Function keys, keyboard shortcuts, and find and replace codes. When I worked as a programmer we tried to use the mouse as little as possible; it just slowed you down. The more you could do functions from your keyboard, the better. This might just be a Windows thing, but I use function keys as often as I can. Refresh a page on the Internet? F5. Need to rename a file quickly? F2. Need a search window? F3 (ESC to close it). Select the address bar in your browser (to enter a new URL)? F6. Use F7 to spell check in Word (SHIFT + F7 to open the thesaurus), F9 to send and receive email in Outlook and to zoom in and out in Publisher, and F11 switches your browser to full-screen mode. But my favorite function key? In most Microsoft products the F12 works as a Save As. When would you use that? When I’m working on monthly reports I open last month’s, hit F12 and save it as this month’s, and then I start working. That way I never over-write the old file. I also use a ton of keyboard shortcuts. I assume everyone knows the CTRL + C to copy and CTRL + V to paste. But did you know that CTRL + TAB moves you from one tab to the next (left to right) in most browsers and CTRL + SHIFT + TAB moves you the other (right to left) direction? In excel CTRL + PAGE UP/PAGE DOWN moves you from one worksheet to another in a work book. CTRL + W closes the open window in many applications. ALT + TAB switches from one open application to another, repeat to scroll through a list. CTRL + ARROW KEYS moves your cursor one full word at a time in the direction you’re pointing (left and right) or an entire paragraph at a time (up and down). Holding down the SHIFT key at the same time and you highlight that word/words/paragraph for copying/cutting. There are a ton out there and nearly every program has its own special set of combos. Finally, I used to do a lot of layout of documents from a variety of sources. I got to know Word’s find-and-replace function pretty well. You can do find and replace with special characters using the caret character (I did this in InDesign, too) which can be really useful. Ones I used most often were ^p ^t and ^m (paragraph, tab, and page break respectively). You can do a lot of powerful stuff in the find-and-replace dialog box. You can replace a double dash with an em dash (find — replace ^+) or a manual line break with a paragraph break (find ^l replace ^p) and more. Search online and you can find tons of examples.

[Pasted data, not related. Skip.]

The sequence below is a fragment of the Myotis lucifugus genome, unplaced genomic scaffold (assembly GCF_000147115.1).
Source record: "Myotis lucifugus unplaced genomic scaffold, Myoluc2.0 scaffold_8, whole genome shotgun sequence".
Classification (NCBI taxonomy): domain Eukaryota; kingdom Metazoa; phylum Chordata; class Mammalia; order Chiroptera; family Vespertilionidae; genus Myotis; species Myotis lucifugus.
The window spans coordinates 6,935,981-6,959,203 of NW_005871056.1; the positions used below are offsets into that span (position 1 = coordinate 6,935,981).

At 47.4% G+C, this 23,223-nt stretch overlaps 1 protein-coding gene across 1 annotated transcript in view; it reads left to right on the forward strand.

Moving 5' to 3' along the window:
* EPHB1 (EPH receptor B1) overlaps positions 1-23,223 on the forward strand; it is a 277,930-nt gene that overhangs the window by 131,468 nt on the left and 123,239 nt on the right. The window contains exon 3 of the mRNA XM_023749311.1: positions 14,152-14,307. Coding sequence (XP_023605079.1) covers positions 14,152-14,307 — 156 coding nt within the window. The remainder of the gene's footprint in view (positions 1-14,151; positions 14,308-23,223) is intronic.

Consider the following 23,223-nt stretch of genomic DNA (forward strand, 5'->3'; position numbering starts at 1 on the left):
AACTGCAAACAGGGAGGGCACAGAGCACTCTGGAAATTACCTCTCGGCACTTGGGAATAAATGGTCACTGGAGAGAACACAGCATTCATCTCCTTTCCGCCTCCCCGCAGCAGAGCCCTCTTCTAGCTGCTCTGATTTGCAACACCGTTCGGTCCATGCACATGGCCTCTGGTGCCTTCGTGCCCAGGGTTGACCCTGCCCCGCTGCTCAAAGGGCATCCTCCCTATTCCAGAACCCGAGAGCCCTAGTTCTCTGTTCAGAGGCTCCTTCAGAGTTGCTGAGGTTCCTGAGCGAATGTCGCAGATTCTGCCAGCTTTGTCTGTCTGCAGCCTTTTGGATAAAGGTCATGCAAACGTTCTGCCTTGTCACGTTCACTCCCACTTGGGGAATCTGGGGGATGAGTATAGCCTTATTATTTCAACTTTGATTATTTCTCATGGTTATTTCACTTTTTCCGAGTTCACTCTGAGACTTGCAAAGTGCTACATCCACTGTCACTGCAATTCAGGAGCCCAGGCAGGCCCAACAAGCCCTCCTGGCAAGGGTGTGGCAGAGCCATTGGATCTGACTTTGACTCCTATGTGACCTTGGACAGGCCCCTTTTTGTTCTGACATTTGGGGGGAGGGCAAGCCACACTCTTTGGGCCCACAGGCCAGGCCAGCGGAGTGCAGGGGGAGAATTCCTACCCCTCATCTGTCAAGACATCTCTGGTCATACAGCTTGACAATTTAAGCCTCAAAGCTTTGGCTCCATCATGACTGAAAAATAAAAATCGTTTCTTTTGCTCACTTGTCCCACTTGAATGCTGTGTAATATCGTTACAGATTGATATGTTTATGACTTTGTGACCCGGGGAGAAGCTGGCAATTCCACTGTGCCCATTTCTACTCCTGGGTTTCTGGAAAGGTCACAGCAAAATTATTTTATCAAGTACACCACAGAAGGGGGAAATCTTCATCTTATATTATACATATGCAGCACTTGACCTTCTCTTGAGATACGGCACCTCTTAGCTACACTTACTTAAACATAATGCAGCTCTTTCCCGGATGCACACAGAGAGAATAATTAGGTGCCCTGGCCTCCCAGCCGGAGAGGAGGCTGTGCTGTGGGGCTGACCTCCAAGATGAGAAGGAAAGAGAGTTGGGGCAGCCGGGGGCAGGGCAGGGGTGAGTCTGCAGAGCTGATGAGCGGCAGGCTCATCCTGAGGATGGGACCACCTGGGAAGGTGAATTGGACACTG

Connect with John on Twitter, @JohnKlima.